Using ReentrantLock for thread synchronization

ReentrantLock was introduced in Java 1.5. This can be considered as a replacement for the traditional “wait-notify” method. The basic concept is, every thread need to acquire the lock before entering in to the critical section and should release it after finishing it. And its the most basic concept of synchronization.

ReentrantLock eliminates the use of “synchronized” keyword.

import java.util.concurrent.locks.ReentrantLock;
final ReentrantLock _lock = new ReentrantLock();
private void method() throws InterruptedException
{
   //Trying to enter the critical section
   _lock.lock(); // will wait until this thread gets the lock
   try
   {
      // critical section
   }
   finally
   {
      //releasing the lock so that other threads can get notifies
      _lock.unlock();
   }       

}

Using optional “fairness” parameter with ReentrantLock
ReentrantLock accepts an optional “fairness” parameter in it’s constructor. Normally what happens is, whenever a thread releases the lock anyone of the waiting threads will get the chance to acquire that lock. But there is no predefined order or priority in the selection of the thread (at least from a programmers perspective).

But if we are specifying the fairness parameter as “true” while creating a new ReentrantLock object, it gives us the guaranty that the longest waiting thread will get the lock next. Sounds pretty nice right?

Use of “Condition” in ReentrantLock
Condition can be considered as a separation of monitor methods (wait(), notify() & notifyAll()). For each ReentrantLock we can define a set of conditions and based on that we can make the threads waiting & things like that.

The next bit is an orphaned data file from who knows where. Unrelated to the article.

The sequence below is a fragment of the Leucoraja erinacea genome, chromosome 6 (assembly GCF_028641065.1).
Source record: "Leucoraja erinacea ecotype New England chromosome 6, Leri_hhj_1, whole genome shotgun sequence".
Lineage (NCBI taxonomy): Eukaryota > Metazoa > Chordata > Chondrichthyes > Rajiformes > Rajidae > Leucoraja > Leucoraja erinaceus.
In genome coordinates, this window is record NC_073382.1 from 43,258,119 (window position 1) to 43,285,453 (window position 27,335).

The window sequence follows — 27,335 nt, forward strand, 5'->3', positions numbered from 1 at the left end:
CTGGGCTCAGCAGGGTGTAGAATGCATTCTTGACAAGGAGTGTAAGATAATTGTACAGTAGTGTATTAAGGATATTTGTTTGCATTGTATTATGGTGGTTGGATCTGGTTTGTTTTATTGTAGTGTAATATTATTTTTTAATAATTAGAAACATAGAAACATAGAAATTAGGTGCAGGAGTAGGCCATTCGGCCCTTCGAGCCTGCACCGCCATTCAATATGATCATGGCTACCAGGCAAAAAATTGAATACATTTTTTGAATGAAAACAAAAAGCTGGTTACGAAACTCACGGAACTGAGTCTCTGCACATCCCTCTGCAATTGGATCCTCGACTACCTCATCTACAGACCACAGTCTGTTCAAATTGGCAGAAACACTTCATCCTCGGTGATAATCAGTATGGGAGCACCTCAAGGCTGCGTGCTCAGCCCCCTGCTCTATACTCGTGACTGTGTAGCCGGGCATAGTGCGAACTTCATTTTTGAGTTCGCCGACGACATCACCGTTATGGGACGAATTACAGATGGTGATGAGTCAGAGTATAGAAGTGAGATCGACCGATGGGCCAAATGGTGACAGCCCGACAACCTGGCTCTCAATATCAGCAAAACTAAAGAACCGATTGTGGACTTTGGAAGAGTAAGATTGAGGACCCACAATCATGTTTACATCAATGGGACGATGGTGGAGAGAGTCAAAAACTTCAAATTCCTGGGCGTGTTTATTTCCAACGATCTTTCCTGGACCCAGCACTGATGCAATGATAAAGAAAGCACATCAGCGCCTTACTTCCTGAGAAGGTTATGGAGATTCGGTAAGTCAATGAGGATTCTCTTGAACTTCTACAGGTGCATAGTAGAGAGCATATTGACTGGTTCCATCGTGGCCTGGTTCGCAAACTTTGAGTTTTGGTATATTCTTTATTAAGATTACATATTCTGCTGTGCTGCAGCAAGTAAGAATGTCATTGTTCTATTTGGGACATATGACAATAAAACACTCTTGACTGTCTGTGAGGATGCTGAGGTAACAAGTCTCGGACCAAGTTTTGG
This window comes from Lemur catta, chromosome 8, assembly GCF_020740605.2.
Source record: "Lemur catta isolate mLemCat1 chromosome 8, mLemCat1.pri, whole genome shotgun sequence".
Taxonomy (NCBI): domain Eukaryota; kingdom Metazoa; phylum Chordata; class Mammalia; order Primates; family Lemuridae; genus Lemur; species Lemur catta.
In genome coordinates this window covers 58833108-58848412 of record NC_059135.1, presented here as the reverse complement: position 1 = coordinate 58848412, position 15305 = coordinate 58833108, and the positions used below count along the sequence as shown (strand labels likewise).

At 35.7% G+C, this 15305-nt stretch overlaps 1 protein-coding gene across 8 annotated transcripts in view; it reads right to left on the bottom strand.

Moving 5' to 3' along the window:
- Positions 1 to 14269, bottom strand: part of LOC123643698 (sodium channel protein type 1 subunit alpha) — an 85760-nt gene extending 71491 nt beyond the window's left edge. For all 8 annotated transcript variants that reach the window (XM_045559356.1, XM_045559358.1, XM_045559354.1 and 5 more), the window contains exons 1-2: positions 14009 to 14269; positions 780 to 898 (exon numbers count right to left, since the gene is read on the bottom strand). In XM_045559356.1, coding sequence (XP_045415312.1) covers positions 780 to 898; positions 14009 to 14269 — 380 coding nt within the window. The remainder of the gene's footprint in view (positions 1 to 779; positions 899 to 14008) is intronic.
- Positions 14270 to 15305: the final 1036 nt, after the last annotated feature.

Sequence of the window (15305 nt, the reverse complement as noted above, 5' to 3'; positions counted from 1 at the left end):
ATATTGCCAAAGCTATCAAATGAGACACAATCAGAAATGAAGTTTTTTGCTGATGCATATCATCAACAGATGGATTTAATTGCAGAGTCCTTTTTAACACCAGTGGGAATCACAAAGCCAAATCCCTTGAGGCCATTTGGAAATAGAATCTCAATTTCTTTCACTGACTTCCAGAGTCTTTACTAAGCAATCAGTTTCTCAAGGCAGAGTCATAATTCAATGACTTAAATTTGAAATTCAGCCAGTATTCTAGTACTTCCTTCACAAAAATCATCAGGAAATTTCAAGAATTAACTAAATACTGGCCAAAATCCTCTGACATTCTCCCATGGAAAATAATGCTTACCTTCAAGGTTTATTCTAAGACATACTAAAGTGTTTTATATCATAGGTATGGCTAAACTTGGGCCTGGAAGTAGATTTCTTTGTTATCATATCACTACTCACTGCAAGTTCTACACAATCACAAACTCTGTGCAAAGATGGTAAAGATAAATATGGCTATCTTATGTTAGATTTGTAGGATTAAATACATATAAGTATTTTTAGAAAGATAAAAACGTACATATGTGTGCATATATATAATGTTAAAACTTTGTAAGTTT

import java.util.concurrent.locks.Condition;
final Condition _aCondition = _lock.newCondition();
private void method1() throws InterruptedException
{
   _lock.lock();
   try
   {
      while (condition 1)
      {
          // Waiting for the condition to be satisfied
          // Note: At this time, the thread will give up the lock
          // until the condition is satisfied. (Signaled by other threads)
          _aCondition.await();
      }
      // method body
   }
   finally
   {
      _lock.unlock();
   }       

}

private void method2() throws InterruptedException
{
   _lock.lock();
   try
   {
      doSomething();
      if (condition 2)
      {
          // Signaling other threads that the condition is satisfied
          // Wakes up any one of the waiting threads
          _aCondition.signal();

          // Wakes up all threads waiting for this condition
          _aCondition.signalAll();
      }       

      // method body
   }
   finally
   {
      _lock.unlock();
   }
}

Update [ Subinkrishna on 19-Feb-2009]
The main difference between RentrantLock and traditional “synchronized” is that, if we are using ReentrantLock, the thread can temporarily release the locks it has when it is going to a wait state. This feature is not available in the traditional way and this can considerably reduce the deadlock situations.

Some useful links

http://java.sun.com/j2se/1.5.0/docs/api/java/util/concurrent/locks/ReentrantLock.html

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